CliCrop: a Crop Water-Stress and Irrigation Demand Model for an Integrated Global Assessment Model Approach
Author(s)Fant, C.A.; Gueneau, A.; Strzepek, K.; Awadalla, S.; Farmer, W.; Blanc, E.; Schlosser, C.A.; ... Show more Show less
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This paper describes the use of the CliCrop model in the context of climate change general assessment modeling. The MIT Integrated Global System Model (IGSM) framework is a global integrated assessment modeling framework that uses emission predictions and economic outputs from the MIT Emission Prediction and Policy Analysis (EPPA) model and earth system modeling predictions from the IGSM to drive a land system component, a crop model (CliCrop) and a Water Resource System (WRS) model. The global Agriculture and Water System are dependant upon and interlinked with the global climate system. As irrigated agriculture provides 60% of grains and 40% of all crop production on 20% of global crop lands and accounts for 80% of global water consumption, it is crucial that the agricultural-water linkage be properly modeled. Crop models are used to predict future yields, irrigation demand and to understand the effect of crop and soil type on food productivity and soil fertility. In the context of an integrated global assessment, a crop water-stress and irrigation demand model must meet certain specifications that are different for other crop models; it needs to be global, fast and generic with a minimal set of inputs. This paper describes how CliCrop models the physical and biological processes of crop growth and yield production and its use within the MIT Integrated Global System Model (IGSM) framework, including the data inputs. This paper discusses the global data bases used as input to CliCrop and provides a comparison of the accuracy of CliCrop with the detailed biological-based crop model DSSAT as well as with measured crop yields over the U.S. at the country level using reanalyzed weather data. In both cases CliCrop performed well and the analysis validated its use for climate change impact assessment. We then show why correctly modeling the soil is important for irrigation demand calculation, especially in temperate areas. Finally, we discuss a method to estimate actual water withdrawal from modeled physical crop requirements using U.S. historical data.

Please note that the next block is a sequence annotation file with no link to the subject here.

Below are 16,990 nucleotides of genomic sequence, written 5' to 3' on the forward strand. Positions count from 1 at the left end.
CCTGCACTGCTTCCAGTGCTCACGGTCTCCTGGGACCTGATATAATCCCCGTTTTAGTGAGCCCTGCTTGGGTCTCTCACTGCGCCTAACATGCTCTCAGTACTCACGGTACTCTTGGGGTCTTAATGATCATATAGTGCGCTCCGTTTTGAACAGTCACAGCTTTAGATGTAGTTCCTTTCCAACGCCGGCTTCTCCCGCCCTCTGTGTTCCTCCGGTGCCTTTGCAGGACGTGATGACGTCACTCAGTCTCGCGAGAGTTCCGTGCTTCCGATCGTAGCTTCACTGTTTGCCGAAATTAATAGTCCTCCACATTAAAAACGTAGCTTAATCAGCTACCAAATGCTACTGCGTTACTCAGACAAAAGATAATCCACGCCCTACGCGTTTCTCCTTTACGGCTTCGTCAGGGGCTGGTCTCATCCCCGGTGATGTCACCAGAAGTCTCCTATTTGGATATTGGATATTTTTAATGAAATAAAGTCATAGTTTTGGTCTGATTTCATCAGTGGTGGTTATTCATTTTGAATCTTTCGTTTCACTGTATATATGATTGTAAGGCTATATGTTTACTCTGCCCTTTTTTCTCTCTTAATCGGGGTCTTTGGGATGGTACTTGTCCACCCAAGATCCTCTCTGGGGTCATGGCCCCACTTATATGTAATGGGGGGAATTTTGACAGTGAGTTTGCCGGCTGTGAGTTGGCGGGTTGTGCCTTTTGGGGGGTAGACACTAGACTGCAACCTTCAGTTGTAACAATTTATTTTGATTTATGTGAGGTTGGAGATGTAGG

MIT Joint Program on the Science and Policy of Global Change
Report no. 214
Joint Program Report Series;214
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